The funny thing is that Microsoft has poured so much time and money into the Windows XP launch and the user experience, and yet they missed this in a very public part of the prospective user experience. There’s a Zen point to be made here: you can’t control everything, and (as the DOJ will tell you) you can’t own the whole dialog. Isn’t it better to admit there are other operating systems out there, now that you own 19 out of every 20 desktops? Can’t we all just get along?

In the interests of full disclosure, I should point out that I, in fact, run Windows 2000 on my Mac, through the magic of Virtual PC. But only when I absolutely have to…

Getting back into life

Back again. Yesterday was definitely a catching up day. I spent the morning doing laundry, getting a few groceries, and getting locked out of my apartment (thank goodness, our leasing agent down the street still had keys for the building and could let me back in).

I went down to school afterwards and discovered that I couldn’t get online. Every year MIT cycles the MAC address records on the DHCP server to ensure that graduated or expelled students aren’t leaching high-speed access from the Institute, and I had to re-register my card. Only problem was, I couldn’t connect to re-register it: the nameserver addresses they had given us were either wrong or offline, or I just couldn’t get to them. Another item on the to do list for today.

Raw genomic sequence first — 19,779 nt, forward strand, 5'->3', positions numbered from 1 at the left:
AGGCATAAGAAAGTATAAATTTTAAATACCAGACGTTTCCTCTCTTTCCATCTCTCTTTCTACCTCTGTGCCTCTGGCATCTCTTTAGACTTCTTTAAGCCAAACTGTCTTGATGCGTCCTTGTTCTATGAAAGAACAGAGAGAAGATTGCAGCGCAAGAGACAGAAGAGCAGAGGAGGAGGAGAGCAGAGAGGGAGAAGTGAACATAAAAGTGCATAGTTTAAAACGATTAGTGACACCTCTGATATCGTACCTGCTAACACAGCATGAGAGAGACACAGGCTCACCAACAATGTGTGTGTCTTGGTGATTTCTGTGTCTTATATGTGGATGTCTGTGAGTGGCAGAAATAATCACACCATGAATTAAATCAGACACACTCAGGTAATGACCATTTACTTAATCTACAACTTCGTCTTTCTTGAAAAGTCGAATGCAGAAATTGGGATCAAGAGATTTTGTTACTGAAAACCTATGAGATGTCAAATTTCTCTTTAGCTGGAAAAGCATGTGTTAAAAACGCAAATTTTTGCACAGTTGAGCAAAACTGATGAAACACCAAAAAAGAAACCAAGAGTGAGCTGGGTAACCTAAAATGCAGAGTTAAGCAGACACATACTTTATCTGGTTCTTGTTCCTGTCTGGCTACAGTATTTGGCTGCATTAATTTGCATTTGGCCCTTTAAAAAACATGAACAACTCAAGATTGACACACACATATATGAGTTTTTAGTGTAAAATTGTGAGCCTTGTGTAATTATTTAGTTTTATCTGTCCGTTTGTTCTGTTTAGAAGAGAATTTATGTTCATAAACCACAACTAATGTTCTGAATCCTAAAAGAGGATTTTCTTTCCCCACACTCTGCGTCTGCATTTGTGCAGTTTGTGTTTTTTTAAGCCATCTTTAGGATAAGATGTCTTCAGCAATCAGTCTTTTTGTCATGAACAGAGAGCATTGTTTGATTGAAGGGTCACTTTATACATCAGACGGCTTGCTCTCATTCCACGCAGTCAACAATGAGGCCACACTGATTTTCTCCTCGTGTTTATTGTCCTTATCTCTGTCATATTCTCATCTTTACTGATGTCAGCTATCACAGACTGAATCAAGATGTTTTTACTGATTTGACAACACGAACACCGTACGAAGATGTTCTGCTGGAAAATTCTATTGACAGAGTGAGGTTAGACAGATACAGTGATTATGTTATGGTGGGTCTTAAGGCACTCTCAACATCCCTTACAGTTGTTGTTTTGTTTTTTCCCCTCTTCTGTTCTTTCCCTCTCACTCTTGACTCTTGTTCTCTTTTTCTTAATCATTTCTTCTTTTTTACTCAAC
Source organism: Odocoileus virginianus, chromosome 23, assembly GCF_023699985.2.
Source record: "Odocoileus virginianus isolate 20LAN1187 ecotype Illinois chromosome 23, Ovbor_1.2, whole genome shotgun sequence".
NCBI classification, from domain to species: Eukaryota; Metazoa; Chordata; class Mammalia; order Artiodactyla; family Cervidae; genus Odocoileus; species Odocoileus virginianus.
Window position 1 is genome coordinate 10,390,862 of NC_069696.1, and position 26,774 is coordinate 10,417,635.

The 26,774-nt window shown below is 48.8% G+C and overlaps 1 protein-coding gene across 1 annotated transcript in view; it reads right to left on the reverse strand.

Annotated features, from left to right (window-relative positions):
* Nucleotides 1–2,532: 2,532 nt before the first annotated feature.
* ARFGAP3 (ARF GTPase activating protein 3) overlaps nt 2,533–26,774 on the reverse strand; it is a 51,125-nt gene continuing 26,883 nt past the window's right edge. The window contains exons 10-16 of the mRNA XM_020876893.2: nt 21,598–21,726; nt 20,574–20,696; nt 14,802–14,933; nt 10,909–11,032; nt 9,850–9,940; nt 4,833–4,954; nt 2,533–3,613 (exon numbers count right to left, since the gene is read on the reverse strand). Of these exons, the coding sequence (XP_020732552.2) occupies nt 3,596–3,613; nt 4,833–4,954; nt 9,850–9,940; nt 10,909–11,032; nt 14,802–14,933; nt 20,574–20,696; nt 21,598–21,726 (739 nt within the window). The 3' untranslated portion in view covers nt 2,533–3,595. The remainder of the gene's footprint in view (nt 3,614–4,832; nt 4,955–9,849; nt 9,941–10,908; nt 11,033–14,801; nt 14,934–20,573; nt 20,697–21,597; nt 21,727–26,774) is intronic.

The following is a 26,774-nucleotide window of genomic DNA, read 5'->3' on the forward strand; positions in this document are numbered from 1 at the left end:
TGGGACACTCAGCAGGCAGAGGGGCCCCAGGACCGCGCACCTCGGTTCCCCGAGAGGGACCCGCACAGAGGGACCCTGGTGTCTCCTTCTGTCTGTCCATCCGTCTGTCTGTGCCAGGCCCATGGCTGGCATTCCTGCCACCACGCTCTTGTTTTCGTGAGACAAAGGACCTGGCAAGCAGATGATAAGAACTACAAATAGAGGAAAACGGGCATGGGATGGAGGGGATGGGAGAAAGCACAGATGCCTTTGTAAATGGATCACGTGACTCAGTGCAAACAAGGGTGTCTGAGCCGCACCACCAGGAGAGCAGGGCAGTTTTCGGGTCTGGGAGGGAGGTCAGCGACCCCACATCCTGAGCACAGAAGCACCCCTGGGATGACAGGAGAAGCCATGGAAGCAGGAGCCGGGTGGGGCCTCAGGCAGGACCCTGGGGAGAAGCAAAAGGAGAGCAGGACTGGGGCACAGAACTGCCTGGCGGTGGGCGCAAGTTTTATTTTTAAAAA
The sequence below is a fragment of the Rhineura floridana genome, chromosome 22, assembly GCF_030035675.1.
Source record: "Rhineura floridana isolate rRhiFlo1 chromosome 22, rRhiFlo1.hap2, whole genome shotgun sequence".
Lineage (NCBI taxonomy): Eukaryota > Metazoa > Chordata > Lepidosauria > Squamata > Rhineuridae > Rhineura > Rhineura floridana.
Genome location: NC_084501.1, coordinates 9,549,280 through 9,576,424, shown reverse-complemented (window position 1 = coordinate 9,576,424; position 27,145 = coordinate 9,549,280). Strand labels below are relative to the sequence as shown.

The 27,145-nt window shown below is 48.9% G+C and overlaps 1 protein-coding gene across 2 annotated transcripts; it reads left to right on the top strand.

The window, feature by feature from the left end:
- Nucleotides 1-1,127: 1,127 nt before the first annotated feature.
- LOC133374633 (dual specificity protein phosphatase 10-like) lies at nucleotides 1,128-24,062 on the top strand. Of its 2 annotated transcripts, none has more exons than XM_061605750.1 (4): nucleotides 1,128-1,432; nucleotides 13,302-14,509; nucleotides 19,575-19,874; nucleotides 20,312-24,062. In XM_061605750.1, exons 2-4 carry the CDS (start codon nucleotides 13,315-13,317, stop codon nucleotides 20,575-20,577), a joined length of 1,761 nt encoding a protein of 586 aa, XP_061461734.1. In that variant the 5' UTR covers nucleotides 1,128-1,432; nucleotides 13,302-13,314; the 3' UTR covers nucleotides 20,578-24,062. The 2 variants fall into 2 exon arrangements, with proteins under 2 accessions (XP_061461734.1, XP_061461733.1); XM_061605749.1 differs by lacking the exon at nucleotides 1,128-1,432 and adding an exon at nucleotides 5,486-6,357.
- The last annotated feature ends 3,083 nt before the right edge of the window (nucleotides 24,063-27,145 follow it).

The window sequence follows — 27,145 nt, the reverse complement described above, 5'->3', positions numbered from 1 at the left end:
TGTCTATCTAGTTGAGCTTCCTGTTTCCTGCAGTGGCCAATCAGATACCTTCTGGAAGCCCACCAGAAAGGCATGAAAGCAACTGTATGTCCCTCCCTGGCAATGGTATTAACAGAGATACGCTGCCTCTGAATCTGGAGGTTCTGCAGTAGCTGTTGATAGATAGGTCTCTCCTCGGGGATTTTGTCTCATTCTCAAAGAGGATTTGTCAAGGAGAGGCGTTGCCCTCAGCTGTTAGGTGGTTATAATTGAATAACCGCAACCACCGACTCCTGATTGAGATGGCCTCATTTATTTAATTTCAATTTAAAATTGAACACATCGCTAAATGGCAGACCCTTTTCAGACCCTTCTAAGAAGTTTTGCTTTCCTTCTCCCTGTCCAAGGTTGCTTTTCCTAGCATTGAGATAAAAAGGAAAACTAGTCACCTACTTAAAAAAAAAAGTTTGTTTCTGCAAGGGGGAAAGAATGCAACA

Another ongoing project: got to get our HP 2100M printer (from Lisa’s work) accessible on our wireless network. I need to get the JetDirect card working, which should keep me occupied for a while. I also need to arrange some tunes for the “E-52s” (and updating the web page). This should help keep me busy until Lisa gets back from Italy (work–she’ll return on Friday).

Whatever happened to…

The morning’s surfing turned up a couple of names that I had been wondering about. Philip Greenspun dropped off the map last spring after his company kicked him out and his VCs started suing him. He’s apparently teaching again and getting linked to by Dave. I never got a chance to work with Philip when “e-MIT” was working with “ArsDigita”, but secondhand gossip suggests that he never strayed too far from his passion for teaching. Hope that he can turn his current misfortunes into a renaissance in his other life.